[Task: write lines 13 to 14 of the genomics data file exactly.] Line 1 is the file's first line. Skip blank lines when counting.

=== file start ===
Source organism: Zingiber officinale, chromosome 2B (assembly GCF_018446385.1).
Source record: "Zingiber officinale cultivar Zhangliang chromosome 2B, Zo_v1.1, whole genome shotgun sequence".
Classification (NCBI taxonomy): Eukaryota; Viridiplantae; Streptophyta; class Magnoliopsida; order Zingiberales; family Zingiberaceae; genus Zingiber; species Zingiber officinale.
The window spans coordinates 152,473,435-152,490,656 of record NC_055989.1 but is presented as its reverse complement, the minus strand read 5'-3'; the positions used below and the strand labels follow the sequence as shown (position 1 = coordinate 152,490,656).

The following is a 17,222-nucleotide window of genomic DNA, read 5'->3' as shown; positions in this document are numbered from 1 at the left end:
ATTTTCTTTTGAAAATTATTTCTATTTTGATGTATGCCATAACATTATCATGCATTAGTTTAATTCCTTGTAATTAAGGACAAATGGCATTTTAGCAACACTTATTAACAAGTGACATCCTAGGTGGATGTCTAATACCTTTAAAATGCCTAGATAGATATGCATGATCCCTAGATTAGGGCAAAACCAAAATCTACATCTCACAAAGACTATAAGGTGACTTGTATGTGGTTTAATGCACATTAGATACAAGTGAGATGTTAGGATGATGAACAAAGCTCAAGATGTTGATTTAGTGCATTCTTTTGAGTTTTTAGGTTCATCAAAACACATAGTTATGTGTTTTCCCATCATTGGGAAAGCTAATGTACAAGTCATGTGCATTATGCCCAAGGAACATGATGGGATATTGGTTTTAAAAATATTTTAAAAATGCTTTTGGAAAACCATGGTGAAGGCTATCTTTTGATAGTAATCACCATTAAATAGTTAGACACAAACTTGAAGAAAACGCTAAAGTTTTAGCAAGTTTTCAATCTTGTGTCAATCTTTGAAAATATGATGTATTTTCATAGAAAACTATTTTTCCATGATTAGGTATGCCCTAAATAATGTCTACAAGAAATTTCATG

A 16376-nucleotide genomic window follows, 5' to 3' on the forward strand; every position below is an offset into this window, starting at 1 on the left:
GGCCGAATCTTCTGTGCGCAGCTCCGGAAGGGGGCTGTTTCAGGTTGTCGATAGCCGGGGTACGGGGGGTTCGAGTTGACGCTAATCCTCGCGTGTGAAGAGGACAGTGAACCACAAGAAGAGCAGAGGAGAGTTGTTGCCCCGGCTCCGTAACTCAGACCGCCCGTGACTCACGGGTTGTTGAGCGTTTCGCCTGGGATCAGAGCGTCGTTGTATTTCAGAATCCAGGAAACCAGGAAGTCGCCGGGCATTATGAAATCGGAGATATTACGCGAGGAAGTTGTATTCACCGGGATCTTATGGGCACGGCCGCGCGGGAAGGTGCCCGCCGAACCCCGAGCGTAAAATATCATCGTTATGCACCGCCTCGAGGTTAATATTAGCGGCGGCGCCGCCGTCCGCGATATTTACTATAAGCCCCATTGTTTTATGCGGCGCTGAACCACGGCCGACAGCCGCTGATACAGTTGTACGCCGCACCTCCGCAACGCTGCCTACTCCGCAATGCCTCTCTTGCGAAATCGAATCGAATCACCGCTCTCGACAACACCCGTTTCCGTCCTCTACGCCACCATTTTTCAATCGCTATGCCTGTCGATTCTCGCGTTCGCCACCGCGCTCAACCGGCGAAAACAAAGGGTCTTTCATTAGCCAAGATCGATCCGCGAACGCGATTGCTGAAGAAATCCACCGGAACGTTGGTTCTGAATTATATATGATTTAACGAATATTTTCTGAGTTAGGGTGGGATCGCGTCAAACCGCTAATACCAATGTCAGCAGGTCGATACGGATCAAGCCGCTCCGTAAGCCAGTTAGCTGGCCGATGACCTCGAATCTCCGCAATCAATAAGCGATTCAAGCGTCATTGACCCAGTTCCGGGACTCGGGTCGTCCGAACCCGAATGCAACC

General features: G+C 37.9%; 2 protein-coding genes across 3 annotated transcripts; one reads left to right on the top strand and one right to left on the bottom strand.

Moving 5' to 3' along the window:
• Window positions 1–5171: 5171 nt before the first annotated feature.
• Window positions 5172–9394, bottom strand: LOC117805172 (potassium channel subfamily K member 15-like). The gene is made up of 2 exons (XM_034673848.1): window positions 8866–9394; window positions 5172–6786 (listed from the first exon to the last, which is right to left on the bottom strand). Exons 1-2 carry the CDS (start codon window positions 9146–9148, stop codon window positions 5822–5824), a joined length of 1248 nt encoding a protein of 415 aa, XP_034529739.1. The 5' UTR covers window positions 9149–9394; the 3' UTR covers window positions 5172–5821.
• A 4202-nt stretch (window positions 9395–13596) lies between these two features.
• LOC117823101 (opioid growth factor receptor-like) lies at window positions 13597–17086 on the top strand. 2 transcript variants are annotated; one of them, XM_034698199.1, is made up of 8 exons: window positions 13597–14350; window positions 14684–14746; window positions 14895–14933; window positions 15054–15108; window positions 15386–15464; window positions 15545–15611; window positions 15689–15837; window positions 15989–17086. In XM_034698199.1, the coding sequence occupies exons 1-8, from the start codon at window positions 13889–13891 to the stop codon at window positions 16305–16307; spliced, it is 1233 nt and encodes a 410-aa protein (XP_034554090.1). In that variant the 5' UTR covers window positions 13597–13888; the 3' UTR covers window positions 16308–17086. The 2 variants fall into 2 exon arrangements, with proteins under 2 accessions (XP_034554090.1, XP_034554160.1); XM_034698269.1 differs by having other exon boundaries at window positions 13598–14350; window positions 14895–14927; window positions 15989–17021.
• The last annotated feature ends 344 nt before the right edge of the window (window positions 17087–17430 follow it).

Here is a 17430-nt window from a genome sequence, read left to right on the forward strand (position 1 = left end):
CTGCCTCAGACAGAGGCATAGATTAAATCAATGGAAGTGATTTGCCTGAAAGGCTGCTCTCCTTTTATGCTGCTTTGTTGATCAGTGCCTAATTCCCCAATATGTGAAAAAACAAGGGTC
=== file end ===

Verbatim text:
• A 4202-nt stretch (window positions 9395–13596) lies between these two features.
• LOC117823101 (opioid growth factor receptor-like) lies at window positions 13597–17086 on the top strand. 2 transcript variants are annotated; one of them, XM_034698199.1, is made up of 8 exons: window positions 13597–14350; window positions 14684–14746; window positions 14895–14933; window positions 15054–15108; window positions 15386–15464; window positions 15545–15611; window positions 15689–15837; window positions 15989–17086. In XM_034698199.1, the coding sequence occupies exons 1-8, from the start codon at window positions 13889–13891 to the stop codon at window positions 16305–16307; spliced, it is 1233 nt and encodes a 410-aa protein (XP_034554090.1). In that variant the 5' UTR covers window positions 13597–13888; the 3' UTR covers window positions 16308–17086. The 2 variants fall into 2 exon arrangements, with proteins under 2 accessions (XP_034554090.1, XP_034554160.1); XM_034698269.1 differs by having other exon boundaries at window positions 13598–14350; window positions 14895–14927; window positions 15989–17021.